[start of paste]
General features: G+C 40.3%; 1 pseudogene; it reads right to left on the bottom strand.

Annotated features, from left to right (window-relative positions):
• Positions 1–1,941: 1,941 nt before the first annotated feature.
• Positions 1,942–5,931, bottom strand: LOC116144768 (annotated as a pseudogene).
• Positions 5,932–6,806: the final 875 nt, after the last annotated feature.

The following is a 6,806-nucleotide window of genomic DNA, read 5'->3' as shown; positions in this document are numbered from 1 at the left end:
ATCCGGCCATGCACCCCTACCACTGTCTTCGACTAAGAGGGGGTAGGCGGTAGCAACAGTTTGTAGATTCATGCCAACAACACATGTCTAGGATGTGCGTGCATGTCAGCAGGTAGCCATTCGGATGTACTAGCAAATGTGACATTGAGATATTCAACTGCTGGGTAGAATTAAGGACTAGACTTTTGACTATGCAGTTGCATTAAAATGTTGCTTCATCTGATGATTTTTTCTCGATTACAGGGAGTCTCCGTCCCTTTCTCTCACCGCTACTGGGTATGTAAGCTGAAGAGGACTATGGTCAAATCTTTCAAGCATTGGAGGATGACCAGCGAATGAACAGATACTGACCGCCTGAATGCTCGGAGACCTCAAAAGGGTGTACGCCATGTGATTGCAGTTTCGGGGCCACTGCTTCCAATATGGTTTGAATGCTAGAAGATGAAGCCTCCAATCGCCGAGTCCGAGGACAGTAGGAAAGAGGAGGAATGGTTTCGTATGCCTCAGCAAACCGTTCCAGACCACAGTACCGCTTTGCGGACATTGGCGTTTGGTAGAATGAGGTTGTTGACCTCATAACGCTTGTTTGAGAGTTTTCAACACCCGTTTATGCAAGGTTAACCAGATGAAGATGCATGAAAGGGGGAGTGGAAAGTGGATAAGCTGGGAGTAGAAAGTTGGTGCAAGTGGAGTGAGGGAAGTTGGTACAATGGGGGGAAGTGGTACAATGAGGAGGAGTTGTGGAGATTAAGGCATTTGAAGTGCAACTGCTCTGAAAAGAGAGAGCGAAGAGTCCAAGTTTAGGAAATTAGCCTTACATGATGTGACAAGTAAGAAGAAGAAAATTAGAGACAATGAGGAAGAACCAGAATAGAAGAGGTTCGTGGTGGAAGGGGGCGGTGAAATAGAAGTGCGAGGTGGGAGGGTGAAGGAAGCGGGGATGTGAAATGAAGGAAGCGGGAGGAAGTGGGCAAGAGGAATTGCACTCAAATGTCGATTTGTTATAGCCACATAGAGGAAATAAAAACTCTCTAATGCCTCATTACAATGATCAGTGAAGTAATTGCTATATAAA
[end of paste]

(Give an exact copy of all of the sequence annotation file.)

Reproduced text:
General features: G+C 40.3%; 1 pseudogene; it reads right to left on the bottom strand.

Annotated features, from left to right (window-relative positions):
• Positions 1–1,941: 1,941 nt before the first annotated feature.
• Positions 1,942–5,931, bottom strand: LOC116144768 (annotated as a pseudogene).
• Positions 5,932–6,806: the final 875 nt, after the last annotated feature.

The following is a 6,806-nucleotide window of genomic DNA, read 5'->3' as shown; positions in this document are numbered from 1 at the left end:
ATCCGGCCATGCACCCCTACCACTGTCTTCGACTAAGAGGGGGTAGGCGGTAGCAACAGTTTGTAGATTCATGCCAACAACACATGTCTAGGATGTGCGTGCATGTCAGCAGGTAGCCATTCGGATGTACTAGCAAATGTGACATTGAGATATTCAACTGCTGGGTAGAATTAAGGACTAGACTTTTGACTATGCAGTTGCATTAAAATGTTGCTTCATCTGATGATTTTTTCTCGATTACAGGGAGTCTCCGTCCCTTTCTCTCACCGCTACTGGGTATGTAAGCTGAAGAGGACTATGGTCAAATCTTTCAAGCATTGGAGGATGACCAGCGAATGAACAGATACTGACCGCCTGAATGCTCGGAGACCTCAAAAGGGTGTACGCCATGTGATTGCAGTTTCGGGGCCACTGCTTCCAATATGGTTTGAATGCTAGAAGATGAAGCCTCCAATCGCCGAGTCCGAGGACAGTAGGAAAGAGGAGGAATGGTTTCGTATGCCTCAGCAAACCGTTCCAGACCACAGTACCGCTTTGCGGACATTGGCGTTTGGTAGAATGAGGTTGTTGACCTCATAACGCTTGTTTGAGAGTTTTCAACACCCGTTTATGCAAGGTTAACCAGATGAAGATGCATGAAAGGGGGAGTGGAAAGTGGATAAGCTGGGAGTAGAAAGTTGGTGCAAGTGGAGTGAGGGAAGTTGGTACAATGGGGGGAAGTGGTACAATGAGGAGGAGTTGTGGAGATTAAGGCATTTGAAGTGCAACTGCTCTGAAAAGAGAGAGCGAAGAGTCCAAGTTTAGGAAATTAGCCTTACATGATGTGACAAGTAAGAAGAAGAAAATTAGAGACAATGAGGAAGAACCAGAATAGAAGAGGTTCGTGGTGGAAGGGGGCGGTGAAATAGAAGTGCGAGGTGGGAGGGTGAAGGAAGCGGGGATGTGAAATGAAGGAAGCGGGAGGAAGTGGGCAAGAGGAATTGCACTCAAATGTCGATTTGTTATAGCCACATAGAGGAAATAAAAACTCTCTAATGCCTCATTACAATGATCAGTGAAGTAATTGCTATATAAA